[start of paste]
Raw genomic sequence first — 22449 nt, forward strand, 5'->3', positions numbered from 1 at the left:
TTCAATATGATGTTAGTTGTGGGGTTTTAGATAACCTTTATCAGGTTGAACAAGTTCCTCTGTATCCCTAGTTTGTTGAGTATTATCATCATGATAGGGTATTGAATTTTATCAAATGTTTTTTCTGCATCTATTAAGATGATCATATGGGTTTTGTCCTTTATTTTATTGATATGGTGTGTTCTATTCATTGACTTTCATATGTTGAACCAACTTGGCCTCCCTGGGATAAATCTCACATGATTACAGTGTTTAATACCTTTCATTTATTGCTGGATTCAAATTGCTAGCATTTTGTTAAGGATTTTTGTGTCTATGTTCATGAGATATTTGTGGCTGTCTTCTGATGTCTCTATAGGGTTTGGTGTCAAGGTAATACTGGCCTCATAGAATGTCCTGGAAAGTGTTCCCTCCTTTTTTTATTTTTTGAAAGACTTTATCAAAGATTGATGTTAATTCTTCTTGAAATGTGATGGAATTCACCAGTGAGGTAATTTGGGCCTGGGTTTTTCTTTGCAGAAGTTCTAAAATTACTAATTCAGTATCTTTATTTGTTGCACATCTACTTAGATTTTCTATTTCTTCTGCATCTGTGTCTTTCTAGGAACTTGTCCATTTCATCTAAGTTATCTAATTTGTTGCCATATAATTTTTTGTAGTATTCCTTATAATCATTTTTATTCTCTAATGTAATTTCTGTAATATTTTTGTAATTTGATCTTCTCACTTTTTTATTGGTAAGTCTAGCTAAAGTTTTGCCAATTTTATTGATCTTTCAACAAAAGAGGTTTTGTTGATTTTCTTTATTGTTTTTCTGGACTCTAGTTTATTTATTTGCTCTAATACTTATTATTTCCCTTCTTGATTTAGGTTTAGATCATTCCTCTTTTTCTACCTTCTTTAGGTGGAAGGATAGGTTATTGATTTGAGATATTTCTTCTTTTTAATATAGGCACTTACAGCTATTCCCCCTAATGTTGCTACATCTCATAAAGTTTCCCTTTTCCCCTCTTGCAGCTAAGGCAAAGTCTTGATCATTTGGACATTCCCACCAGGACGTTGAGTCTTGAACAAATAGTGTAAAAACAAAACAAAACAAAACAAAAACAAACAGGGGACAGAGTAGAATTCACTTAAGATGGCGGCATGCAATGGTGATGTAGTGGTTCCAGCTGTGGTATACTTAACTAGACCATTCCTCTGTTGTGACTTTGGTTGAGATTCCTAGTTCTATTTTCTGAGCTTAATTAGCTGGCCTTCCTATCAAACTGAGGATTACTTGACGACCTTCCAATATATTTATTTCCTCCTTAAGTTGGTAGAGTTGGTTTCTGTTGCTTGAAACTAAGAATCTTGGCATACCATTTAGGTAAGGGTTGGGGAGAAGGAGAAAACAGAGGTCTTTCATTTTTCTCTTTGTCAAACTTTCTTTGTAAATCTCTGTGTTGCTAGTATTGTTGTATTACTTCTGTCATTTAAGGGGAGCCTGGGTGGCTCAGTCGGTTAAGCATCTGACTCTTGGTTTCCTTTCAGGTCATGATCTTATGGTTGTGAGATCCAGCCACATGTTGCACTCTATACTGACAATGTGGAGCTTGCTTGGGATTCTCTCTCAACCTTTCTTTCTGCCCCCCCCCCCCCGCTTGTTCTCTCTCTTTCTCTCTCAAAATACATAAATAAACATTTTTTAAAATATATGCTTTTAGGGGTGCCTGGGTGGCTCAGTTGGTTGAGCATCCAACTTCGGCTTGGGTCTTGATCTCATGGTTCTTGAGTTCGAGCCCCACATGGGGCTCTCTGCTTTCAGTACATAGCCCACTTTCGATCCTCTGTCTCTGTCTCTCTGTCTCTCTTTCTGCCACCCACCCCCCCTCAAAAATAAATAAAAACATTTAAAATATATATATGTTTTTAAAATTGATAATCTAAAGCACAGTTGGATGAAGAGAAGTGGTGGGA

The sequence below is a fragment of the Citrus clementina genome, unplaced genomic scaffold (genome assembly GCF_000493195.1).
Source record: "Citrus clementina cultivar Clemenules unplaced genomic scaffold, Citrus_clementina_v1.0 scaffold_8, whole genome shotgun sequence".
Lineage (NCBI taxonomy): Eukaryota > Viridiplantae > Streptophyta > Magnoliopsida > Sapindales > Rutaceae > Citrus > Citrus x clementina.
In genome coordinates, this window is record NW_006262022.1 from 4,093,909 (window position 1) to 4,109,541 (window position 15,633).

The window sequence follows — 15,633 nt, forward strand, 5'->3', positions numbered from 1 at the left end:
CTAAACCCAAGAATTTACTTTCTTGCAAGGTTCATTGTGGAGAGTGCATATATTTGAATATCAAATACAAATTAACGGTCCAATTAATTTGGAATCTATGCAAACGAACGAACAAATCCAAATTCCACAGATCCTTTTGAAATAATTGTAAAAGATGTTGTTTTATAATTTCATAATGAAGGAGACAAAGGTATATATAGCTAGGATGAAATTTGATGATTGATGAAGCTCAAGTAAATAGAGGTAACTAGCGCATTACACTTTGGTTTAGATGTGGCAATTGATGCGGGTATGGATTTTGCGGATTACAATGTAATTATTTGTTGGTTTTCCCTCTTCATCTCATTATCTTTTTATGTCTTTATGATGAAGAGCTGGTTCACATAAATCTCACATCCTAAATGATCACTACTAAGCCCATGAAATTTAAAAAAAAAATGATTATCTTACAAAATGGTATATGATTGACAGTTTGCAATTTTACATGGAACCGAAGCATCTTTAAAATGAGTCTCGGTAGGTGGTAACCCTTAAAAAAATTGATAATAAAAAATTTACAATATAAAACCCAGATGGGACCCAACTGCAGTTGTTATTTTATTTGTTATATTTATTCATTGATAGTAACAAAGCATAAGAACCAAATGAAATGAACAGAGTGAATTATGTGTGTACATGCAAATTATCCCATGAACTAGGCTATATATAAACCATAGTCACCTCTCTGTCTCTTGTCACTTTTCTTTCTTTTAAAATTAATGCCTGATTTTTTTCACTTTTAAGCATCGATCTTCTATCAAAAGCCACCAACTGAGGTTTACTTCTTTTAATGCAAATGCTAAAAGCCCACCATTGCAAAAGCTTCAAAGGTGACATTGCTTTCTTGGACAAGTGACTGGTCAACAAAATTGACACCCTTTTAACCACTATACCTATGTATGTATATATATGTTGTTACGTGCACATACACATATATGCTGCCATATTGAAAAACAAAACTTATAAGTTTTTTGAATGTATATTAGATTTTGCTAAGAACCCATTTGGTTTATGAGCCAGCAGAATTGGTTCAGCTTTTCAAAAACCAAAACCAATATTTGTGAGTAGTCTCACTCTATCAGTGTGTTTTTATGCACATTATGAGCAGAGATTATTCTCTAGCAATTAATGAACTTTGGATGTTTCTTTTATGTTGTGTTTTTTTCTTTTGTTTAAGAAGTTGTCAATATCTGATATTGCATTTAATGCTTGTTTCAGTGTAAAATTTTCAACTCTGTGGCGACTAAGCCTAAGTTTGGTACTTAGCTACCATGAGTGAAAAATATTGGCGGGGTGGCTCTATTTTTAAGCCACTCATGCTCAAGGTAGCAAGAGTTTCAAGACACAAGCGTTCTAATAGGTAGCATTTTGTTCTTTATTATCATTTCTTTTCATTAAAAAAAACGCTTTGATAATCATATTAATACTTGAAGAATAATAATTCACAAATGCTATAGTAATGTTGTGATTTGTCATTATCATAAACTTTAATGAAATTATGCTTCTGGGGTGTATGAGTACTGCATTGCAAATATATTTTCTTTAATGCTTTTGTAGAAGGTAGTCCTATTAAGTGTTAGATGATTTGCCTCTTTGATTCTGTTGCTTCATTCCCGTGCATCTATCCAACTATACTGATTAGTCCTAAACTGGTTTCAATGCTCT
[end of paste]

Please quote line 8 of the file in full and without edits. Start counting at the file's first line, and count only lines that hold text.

CTAAACCCAAGAATTTACTTTCTTGCAAGGTTCATTGTGGAGAGTGCATATATTTGAATATCAAATACAAATTAACGGTCCAATTAATTTGGAATCTATGCAAACGAACGAACAAATCCAAATTCCACAGATCCTTTTGAAATAATTGTAAAAGATGTTGTTTTATAATTTCATAATGAAGGAGACAAAGGTATATATAGCTAGGATGAAATTTGATGATTGATGAAGCTCAAGTAAATAGAGGTAACTAGCGCATTACACTTTGGTTTAGATGTGGCAATTGATGCGGGTATGGATTTTGCGGATTACAATGTAATTATTTGTTGGTTTTCCCTCTTCATCTCATTATCTTTTTATGTCTTTATGATGAAGAGCTGGTTCACATAAATCTCACATCCTAAATGATCACTACTAAGCCCATGAAATTTAAAAAAAAAATGATTATCTTACAAAATGGTATATGATTGACAGTTTGCAATTTTACATGGAACCGAAGCATCTTTAAAATGAGTCTCGGTAGGTGGTAACCCTTAAAAAAATTGATAATAAAAAATTTACAATATAAAACCCAGATGGGACCCAACTGCAGTTGTTATTTTATTTGTTATATTTATTCATTGATAGTAACAAAGCATAAGAACCAAATGAAATGAACAGAGTGAATTATGTGTGTACATGCAAATTATCCCATGAACTAGGCTATATATAAACCATAGTCACCTCTCTGTCTCTTGTCACTTTTCTTTCTTTTAAAATTAATGCCTGATTTTTTTCACTTTTAAGCATCGATCTTCTATCAAAAGCCACCAACTGAGGTTTACTTCTTTTAATGCAAATGCTAAAAGCCCACCATTGCAAAAGCTTCAAAGGTGACATTGCTTTCTTGGACAAGTGACTGGTCAACAAAATTGACACCCTTTTAACCACTATACCTATGTATGTATATATATGTTGTTACGTGCACATACACATATATGCTGCCATATTGAAAAACAAAACTTATAAGTTTTTTGAATGTATATTAGATTTTGCTAAGAACCCATTTGGTTTATGAGCCAGCAGAATTGGTTCAGCTTTTCAAAAACCAAAACCAATATTTGTGAGTAGTCTCACTCTATCAGTGTGTTTTTATGCACATTATGAGCAGAGATTATTCTCTAGCAATTAATGAACTTTGGATGTTTCTTTTATGTTGTGTTTTTTTCTTTTGTTTAAGAAGTTGTCAATATCTGATATTGCATTTAATGCTTGTTTCAGTGTAAAATTTTCAACTCTGTGGCGACTAAGCCTAAGTTTGGTACTTAGCTACCATGAGTGAAAAATATTGGCGGGGTGGCTCTATTTTTAAGCCACTCATGCTCAAGGTAGCAAGAGTTTCAAGACACAAGCGTTCTAATAGGTAGCATTTTGTTCTTTATTATCATTTCTTTTCATTAAAAAAAACGCTTTGATAATCATATTAATACTTGAAGAATAATAATTCACAAATGCTATAGTAATGTTGTGATTTGTCATTATCATAAACTTTAATGAAATTATGCTTCTGGGGTGTATGAGTACTGCATTGCAAATATATTTTCTTTAATGCTTTTGTAGAAGGTAGTCCTATTAAGTGTTAGATGATTTGCCTCTTTGATTCTGTTGCTTCATTCCCGTGCATCTATCCAACTATACTGATTAGTCCTAAACTGGTTTCAATGCTCT